The reasons why it would or wouldn’t work are numerous but the question is worth exploring.
NBA fans from every non-playoff team packed living rooms and bars last week in the hopes the ping pong balls would fall their way and deliver their team its new superstar. The NBA Draft Lottery hype around Duke freshman Zion Williamson has created a buzz the NBA hasn’t seen since Lebron James entered the league in 2003. That intrigue — and big marketing win — brings us to the question that pops up every year around this time: Should the NFL have a draft lottery?
The impetus for NBA to utilize the lottery system was to keep teams from tanking and losing to secure the first pick (or so) in the draft. Teams were willingly putting out bad line ups and sitting key players. The same has not occurred in the NFL.
The evidence of why the NFL doesn’t have the same problem as the NBA can be seen over the past few seasons where several teams (including the Raiders) have cost themselves draft position late in the season with the “meaningless” win. Non guaranteed contracts and the competition at each position keep NFL players from losing games just so your team may have a better chance to draft your replacement. The worst record getting the first pick is the NFL’s way of trying to get every team to be on a level playing field. The NFL has been about parity for more than two decades now. It works.
To be clear: I don’t want to see a draft lottery put into place, but I am curious how it would work if the NFL chose to implement one.
If you use the NBA model, this year’s first pick in the NFL draft would have gone to Jacksonville. If the draft is before free agency, would Jacksonville spend $50 million guaranteed on Nick Foles or would they kick the tires on Kyler Murray?
First and foremost, the NFL would have to decide how many teams would be available to be in the draft lottery. Would you put all 20 teams that don’t make the playoffs into the lottery? Imagine a team like Pittsburgh that barely misses the playoffs winning a lottery and pulling the first overall pick. Let’s say they cut that number in half and put the bottom 10 teams into the lottery. Do teams now try and tank because the difference in the value of the first pick and pick 11 could be franchising changing?
The next big wrinkle, and possibly the most important, is the timing of a hypothetical NFL draft lottery. I have been saying for years that the draft should be before free agency and a draft lottery may be the catalyst for this to happen. If you use the NBA model, this year’s first pick in the NFL draft would have gone to Jacksonville. If the draft is before free agency, would Jacksonville spend $50 million guaranteed on Nick Foles or would they kick the tires on Kyler Murray?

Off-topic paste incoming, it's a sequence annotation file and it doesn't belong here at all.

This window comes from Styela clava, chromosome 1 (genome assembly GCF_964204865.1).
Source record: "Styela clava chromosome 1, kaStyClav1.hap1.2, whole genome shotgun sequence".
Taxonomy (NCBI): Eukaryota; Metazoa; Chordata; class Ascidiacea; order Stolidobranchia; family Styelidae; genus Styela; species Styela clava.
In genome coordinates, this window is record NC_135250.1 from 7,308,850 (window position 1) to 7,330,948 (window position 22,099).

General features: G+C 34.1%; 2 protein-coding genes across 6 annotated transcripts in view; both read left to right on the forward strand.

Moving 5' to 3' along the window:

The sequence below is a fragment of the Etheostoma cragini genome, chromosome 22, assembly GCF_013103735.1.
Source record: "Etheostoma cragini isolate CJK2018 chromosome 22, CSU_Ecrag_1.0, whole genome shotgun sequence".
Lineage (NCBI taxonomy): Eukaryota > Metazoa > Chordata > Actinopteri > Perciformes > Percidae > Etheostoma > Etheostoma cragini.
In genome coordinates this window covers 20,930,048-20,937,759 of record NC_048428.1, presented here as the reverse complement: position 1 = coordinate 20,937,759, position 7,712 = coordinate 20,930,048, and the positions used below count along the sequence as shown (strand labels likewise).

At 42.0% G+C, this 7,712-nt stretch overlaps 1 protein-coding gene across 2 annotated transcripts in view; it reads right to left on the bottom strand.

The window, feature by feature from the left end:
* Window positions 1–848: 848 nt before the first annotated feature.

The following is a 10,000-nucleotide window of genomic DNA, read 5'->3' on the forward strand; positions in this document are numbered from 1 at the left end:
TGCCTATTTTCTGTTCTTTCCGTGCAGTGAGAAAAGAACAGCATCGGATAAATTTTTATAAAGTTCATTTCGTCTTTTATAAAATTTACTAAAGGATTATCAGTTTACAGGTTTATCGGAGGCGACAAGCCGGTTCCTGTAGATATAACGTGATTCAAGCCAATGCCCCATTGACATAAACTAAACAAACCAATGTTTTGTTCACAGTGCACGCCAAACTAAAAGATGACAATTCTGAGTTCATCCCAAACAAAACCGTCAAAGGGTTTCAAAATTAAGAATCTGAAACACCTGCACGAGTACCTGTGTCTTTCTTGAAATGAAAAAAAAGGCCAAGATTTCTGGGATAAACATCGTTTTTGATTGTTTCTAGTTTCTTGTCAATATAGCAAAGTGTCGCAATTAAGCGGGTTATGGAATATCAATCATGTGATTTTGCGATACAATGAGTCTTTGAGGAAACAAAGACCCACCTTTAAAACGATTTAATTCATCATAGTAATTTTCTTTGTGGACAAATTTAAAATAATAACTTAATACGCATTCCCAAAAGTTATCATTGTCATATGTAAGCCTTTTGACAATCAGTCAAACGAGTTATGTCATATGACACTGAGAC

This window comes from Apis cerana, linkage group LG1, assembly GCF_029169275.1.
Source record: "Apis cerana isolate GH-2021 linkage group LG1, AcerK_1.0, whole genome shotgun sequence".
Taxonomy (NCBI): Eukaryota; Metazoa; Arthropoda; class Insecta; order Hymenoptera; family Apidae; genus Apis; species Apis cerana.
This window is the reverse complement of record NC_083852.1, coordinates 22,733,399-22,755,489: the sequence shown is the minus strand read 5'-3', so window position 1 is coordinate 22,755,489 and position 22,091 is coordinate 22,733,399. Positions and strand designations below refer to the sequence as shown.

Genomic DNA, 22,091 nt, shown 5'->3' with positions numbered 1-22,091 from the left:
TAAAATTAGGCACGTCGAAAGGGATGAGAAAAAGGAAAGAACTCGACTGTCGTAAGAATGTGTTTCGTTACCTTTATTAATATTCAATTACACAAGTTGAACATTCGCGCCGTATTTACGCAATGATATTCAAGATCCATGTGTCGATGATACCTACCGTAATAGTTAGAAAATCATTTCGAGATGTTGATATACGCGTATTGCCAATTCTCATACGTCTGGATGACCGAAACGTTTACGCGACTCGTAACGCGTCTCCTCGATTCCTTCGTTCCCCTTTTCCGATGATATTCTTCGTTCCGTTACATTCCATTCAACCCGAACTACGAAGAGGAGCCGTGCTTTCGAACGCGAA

Would your Raiders spend $37 million guaranteed on Trent Brown, or look to get Jonah Williams with the seventh overall pick, which they would have received in the lottery system. Free agency isn’t the only thing that could be forever changed with a draft lottery, the trade market would also be impacted in a big way.
The NFL isn’t known for its player-for-player trades, which means most of the trades involve draft picks. Future first-round picks are often used to not only get a superstar player but also move up in the draft. Teams have always overvalued draft picks but with the rookie wage scale first round picks have an added premium.
Will teams be willing to trade future first rounders if there is a possibility the pick could wind up as the first overall simply because they missed playoffs? Would an NFL general manager survive trading a future first that turned into a pick that brings in a franchise quarterback for another team? Will the fear of the lottery slow down the trade market for not only players but also on draft day?
The NFL could find a way to turn a draft lottery into a huge TV ratings bonanza, but will they ever do it?
I don’t think we will see such a big change to a fundamental piece of the NFL landscape anytime soon. Giving the worst team the best chance to turn around their franchise is the key to parity the NFL seems to want. As fun as it would be, I don’t expect to be sitting around a television watching Roger Goodell pulling helmets out of envelopes to determine draft positions.
What do you think?
Feel free to hit me up at @raidingthedraft on Twitter with any thoughts or ideas on an NFL draft lottery. don’t want to see it happen, but I enjoy discussing the possibility.